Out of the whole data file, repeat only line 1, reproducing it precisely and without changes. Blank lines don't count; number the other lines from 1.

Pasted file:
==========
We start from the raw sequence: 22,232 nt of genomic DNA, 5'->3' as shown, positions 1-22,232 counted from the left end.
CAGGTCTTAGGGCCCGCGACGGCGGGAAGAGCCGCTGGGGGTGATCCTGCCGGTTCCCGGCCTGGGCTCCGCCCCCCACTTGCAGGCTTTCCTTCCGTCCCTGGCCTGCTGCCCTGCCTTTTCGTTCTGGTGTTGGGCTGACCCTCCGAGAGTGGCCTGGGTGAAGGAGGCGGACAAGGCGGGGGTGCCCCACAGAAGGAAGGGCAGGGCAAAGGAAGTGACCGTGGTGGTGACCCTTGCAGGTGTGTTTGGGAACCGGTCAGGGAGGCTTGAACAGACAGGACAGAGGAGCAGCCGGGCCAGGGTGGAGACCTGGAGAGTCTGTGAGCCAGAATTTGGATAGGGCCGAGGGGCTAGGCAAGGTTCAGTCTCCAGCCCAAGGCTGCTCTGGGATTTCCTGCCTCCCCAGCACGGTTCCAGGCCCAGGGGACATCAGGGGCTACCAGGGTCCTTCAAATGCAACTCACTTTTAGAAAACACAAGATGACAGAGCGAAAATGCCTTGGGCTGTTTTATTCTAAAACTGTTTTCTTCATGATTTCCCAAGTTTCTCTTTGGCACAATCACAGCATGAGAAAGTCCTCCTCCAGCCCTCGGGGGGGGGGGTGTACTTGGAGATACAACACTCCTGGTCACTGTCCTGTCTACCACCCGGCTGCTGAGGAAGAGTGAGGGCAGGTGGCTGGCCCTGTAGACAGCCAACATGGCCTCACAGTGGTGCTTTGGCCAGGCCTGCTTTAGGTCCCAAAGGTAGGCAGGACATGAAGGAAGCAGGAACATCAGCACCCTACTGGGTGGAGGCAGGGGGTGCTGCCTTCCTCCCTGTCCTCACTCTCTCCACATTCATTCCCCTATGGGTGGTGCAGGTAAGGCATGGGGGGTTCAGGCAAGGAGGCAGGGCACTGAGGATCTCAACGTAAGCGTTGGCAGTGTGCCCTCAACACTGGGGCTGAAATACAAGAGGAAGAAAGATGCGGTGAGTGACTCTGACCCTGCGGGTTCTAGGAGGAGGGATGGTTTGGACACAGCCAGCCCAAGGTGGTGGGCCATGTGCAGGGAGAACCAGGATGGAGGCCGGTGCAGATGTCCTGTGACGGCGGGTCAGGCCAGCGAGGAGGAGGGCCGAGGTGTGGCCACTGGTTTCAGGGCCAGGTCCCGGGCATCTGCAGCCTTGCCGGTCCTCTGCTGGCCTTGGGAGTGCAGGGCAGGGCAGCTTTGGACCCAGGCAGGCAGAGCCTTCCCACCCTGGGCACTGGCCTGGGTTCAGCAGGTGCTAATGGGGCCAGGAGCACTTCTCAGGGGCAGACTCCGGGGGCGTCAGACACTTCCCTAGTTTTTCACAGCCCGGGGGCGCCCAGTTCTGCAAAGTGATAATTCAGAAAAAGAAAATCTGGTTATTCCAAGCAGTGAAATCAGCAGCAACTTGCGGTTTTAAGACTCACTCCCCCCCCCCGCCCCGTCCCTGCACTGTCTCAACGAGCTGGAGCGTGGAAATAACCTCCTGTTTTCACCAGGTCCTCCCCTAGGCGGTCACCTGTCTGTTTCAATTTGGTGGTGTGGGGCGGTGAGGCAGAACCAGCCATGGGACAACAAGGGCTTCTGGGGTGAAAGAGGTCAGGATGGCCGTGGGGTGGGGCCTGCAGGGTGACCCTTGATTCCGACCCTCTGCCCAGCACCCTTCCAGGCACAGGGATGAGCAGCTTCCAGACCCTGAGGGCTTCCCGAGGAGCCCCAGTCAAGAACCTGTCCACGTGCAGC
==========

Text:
We start from the raw sequence: 22,232 nt of genomic DNA, 5'->3' as shown, positions 1-22,232 counted from the left end.